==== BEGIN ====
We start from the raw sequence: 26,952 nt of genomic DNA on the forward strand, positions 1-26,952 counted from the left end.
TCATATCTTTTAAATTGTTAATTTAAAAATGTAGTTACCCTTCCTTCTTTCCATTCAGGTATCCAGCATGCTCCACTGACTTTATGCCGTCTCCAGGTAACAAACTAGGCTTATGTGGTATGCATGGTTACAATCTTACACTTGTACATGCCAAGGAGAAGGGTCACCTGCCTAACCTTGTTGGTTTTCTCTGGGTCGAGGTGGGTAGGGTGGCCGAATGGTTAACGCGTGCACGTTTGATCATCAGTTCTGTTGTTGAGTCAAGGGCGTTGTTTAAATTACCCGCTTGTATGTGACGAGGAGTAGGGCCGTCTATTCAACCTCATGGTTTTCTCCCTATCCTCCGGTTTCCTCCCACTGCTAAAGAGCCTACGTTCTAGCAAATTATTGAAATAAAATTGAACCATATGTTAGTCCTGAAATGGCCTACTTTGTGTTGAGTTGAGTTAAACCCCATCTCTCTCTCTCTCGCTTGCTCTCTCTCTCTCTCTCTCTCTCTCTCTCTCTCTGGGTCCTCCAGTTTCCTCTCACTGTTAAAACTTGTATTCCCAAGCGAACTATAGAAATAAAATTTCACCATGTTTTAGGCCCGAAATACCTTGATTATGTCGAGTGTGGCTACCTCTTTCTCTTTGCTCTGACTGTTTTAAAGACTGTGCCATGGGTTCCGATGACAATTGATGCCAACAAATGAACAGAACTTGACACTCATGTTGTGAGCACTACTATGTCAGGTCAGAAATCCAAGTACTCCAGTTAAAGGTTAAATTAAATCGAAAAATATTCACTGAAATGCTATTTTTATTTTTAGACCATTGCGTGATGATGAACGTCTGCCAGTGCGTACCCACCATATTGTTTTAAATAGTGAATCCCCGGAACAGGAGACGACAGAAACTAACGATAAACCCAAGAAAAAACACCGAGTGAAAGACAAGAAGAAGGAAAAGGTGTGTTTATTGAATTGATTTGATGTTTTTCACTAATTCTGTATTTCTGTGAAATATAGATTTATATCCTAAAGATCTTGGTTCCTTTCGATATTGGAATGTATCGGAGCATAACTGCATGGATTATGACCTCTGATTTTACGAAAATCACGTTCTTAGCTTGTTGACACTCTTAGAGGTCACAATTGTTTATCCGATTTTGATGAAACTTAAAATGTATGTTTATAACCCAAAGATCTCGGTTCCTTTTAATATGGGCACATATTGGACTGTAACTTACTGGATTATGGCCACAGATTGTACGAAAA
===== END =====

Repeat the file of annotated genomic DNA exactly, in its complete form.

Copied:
We start from the raw sequence: 26,952 nt of genomic DNA on the forward strand, positions 1-26,952 counted from the left end.
TCATATCTTTTAAATTGTTAATTTAAAAATGTAGTTACCCTTCCTTCTTTCCATTCAGGTATCCAGCATGCTCCACTGACTTTATGCCGTCTCCAGGTAACAAACTAGGCTTATGTGGTATGCATGGTTACAATCTTACACTTGTACATGCCAAGGAGAAGGGTCACCTGCCTAACCTTGTTGGTTTTCTCTGGGTCGAGGTGGGTAGGGTGGCCGAATGGTTAACGCGTGCACGTTTGATCATCAGTTCTGTTGTTGAGTCAAGGGCGTTGTTTAAATTACCCGCTTGTATGTGACGAGGAGTAGGGCCGTCTATTCAACCTCATGGTTTTCTCCCTATCCTCCGGTTTCCTCCCACTGCTAAAGAGCCTACGTTCTAGCAAATTATTGAAATAAAATTGAACCATATGTTAGTCCTGAAATGGCCTACTTTGTGTTGAGTTGAGTTAAACCCCATCTCTCTCTCTCTCGCTTGCTCTCTCTCTCTCTCTCTCTCTCTCTCTCTCTCTGGGTCCTCCAGTTTCCTCTCACTGTTAAAACTTGTATTCCCAAGCGAACTATAGAAATAAAATTTCACCATGTTTTAGGCCCGAAATACCTTGATTATGTCGAGTGTGGCTACCTCTTTCTCTTTGCTCTGACTGTTTTAAAGACTGTGCCATGGGTTCCGATGACAATTGATGCCAACAAATGAACAGAACTTGACACTCATGTTGTGAGCACTACTATGTCAGGTCAGAAATCCAAGTACTCCAGTTAAAGGTTAAATTAAATCGAAAAATATTCACTGAAATGCTATTTTTATTTTTAGACCATTGCGTGATGATGAACGTCTGCCAGTGCGTACCCACCATATTGTTTTAAATAGTGAATCCCCGGAACAGGAGACGACAGAAACTAACGATAAACCCAAGAAAAAACACCGAGTGAAAGACAAGAAGAAGGAAAAGGTGTGTTTATTGAATTGATTTGATGTTTTTCACTAATTCTGTATTTCTGTGAAATATAGATTTATATCCTAAAGATCTTGGTTCCTTTCGATATTGGAATGTATCGGAGCATAACTGCATGGATTATGACCTCTGATTTTACGAAAATCACGTTCTTAGCTTGTTGACACTCTTAGAGGTCACAATTGTTTATCCGATTTTGATGAAACTTAAAATGTATGTTTATAACCCAAAGATCTCGGTTCCTTTTAATATGGGCACATATTGGACTGTAACTTACTGGATTATGGCCACAGATTGTACGAAAA